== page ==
PR Week has been the trade paper of the UK public relations industry for as long as I can remember. And that was its problem.
Coming from the stable that also published Campaign, it understood agency dynamics – the process of pitching and sometimes winning new business, of hiring new staff, of creating campaigns and winning awards. That perspective works well for the ad industry, since almost all of those involved work on the agency side.
But it led to some major blind spots when reporting on public relations: it undervalued the role of corporate comms practitioners including internal communicators (mostly working in-house), favouring the picturesque over the complex, the output over the outcome.
By taking a trade paper perspective, it had a blind spot over public relations education (a large sector) and of challenging discussions around the professional project (boring and uncommercial).
New books were rarely reviewed in the weekly format, and academic books were viewed dismissively when there was more space in the monthly edition. I couldn’t find a single academic or educator listed in the recent PR Week Power Book.
Looking back over my 25 years as a reader, all the memorable issues have been in the monthly format. I’ll be keeping the July/August 2014 ‘agency issue’ featuring Richard Edelman plus the top 150 agencies (see picture) and the October 2014 ‘integration issue’ featuring Sir Martin Sorrell.
Danny Rogers, having also edited Campaign, was on the ball in noting the blurring lines between advertisers chasing earned media and PR practitioners buying paid media.
I’ll miss that – but have decided not to pay for more of it as I can and do read Edelman and Sorrell’s thoughts elsewhere. I can read people’s opinions on their blogs, and there are some excellent debates on LinkedIn and on grown-up blogs such as PR Conversations. We don’t need more of this.
I’ve grown out of a trade paper because it no longer reflects what I do or what I’m interested in. I still wince at the use of ‘agency’ to mean ‘consultancy’, but have had to accept that some battles are not worth fighting. But I’m not yet quite ready to ditch ‘industry’ for ‘profession’ because I feel that would involve too much spin.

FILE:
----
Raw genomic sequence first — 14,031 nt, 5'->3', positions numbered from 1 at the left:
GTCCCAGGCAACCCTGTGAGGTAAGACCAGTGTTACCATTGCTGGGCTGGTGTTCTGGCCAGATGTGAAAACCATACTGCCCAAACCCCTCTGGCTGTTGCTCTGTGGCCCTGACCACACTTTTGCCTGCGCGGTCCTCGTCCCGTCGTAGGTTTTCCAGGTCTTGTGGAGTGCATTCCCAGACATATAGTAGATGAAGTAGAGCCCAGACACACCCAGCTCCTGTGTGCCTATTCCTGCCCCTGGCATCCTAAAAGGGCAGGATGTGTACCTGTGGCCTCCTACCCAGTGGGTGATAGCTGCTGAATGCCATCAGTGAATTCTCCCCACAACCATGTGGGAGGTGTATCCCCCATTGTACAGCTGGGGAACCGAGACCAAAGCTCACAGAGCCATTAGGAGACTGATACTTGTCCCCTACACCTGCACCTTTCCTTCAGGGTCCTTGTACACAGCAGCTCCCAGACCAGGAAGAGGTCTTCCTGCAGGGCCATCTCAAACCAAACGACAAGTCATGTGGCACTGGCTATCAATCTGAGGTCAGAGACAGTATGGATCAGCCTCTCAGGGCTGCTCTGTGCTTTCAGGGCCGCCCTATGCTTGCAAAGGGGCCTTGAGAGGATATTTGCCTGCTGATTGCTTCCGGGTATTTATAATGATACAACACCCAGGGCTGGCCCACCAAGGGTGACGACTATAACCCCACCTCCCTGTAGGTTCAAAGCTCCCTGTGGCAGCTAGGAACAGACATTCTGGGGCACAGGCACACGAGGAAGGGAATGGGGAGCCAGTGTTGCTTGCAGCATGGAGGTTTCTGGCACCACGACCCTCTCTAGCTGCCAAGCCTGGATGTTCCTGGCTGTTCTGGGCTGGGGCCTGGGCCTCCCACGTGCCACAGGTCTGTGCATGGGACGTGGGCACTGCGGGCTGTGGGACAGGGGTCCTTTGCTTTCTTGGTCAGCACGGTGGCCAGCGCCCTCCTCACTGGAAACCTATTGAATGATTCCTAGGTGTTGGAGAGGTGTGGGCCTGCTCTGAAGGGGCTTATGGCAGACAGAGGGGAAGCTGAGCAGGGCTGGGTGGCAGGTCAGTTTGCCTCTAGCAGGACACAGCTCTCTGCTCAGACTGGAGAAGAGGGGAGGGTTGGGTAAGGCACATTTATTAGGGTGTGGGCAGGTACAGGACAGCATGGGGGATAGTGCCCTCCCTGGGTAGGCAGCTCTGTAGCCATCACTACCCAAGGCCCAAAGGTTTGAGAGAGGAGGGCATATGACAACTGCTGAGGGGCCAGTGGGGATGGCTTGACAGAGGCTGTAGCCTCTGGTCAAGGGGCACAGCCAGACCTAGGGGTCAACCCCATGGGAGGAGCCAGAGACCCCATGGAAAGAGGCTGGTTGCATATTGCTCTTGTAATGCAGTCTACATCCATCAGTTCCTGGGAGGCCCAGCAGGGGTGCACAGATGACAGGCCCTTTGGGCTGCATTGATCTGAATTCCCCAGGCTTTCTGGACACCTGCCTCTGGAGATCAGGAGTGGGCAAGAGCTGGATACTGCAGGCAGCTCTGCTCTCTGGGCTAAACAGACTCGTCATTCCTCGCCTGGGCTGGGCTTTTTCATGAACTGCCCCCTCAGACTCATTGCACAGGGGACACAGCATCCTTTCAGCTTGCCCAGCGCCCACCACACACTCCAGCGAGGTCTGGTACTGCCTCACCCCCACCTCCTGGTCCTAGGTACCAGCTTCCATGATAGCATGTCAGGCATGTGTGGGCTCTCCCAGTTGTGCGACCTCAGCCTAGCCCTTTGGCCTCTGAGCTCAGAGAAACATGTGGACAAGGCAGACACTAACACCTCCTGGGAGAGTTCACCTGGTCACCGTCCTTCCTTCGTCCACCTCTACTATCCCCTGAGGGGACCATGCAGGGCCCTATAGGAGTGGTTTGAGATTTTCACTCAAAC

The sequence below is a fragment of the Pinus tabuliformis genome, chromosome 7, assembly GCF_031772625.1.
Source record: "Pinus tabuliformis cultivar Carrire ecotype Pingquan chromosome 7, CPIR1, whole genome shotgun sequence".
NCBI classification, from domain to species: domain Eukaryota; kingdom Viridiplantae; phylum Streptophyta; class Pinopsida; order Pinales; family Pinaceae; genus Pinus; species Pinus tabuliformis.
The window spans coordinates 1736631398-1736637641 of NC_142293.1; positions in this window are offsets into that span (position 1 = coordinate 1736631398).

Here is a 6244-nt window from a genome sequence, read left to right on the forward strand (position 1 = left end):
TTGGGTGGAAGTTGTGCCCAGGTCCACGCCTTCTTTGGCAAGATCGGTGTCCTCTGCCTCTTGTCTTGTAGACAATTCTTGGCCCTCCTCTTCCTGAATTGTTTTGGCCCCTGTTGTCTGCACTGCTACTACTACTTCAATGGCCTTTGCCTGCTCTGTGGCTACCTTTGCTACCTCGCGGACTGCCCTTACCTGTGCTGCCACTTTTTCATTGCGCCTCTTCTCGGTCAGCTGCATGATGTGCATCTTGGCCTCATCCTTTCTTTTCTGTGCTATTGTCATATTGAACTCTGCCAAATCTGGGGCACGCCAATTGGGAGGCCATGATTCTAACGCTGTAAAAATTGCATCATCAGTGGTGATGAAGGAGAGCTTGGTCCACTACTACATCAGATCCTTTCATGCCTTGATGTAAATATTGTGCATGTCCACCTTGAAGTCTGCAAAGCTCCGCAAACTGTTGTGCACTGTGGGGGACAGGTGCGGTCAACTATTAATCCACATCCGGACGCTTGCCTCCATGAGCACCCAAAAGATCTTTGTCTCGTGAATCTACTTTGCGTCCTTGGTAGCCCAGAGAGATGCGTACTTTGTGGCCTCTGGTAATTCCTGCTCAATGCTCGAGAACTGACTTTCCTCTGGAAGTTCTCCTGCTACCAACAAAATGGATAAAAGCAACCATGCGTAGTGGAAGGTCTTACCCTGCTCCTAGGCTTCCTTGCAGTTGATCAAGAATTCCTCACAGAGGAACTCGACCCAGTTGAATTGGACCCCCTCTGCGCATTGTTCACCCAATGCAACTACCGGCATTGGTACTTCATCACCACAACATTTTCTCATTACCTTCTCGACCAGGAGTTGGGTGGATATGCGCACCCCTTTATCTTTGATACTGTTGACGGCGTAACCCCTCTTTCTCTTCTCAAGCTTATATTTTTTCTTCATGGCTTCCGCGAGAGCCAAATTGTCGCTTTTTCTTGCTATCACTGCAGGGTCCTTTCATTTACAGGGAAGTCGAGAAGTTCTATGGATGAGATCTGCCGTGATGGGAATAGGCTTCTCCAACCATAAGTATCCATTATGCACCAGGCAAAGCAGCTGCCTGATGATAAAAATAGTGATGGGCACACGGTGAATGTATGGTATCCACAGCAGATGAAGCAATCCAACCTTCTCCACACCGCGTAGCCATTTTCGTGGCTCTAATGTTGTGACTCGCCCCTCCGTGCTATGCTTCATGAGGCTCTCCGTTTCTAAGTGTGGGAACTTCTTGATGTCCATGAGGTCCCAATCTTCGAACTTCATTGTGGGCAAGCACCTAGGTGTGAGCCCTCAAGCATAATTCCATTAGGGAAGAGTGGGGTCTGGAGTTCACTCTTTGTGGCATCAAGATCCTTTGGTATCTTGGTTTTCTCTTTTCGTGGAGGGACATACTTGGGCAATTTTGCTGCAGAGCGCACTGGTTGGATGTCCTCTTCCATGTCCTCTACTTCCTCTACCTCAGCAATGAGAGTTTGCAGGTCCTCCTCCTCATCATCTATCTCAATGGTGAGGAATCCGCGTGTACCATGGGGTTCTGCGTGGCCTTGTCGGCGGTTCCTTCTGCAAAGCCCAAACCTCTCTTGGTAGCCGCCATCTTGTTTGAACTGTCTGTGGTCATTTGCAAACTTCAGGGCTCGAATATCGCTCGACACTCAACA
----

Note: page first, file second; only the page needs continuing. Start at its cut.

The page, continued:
But I can agree that we’re on a journey of professionalisation. So here’s my challenge to members of the CIPR, who have signed up to the professional project.
We can get our news and our gossip online. We can have some enlightening (and some irritating) debates on social media.
But what we can’t always get from this is perspective.
Beyond 140 characters
We need something less hectic (in annual or quarterly format) to provide a deeper analysis of trends, to look at the currents beneath the frothing water.
We need practitioners to teach educators about what’s new in their work, and for educators to teach practitioners about new thinking and new research.
We need a record of achievements: new members, new fellows, New Years honours, senior appointments. We need a place for obituaries.
We need a debate about the future of the ‘profession’ and its representative bodies. Do we really need a CIPR, a PRCA, an IoIC, an APPC, a PR Guild and all the others? Are we still a trade, or worse, multiple trades?
We need reminding who we are, what we do – and why it matters, and where we’re going (as well as where we’ve come from).
It may sound dull to some. But are we ready for a professional journal?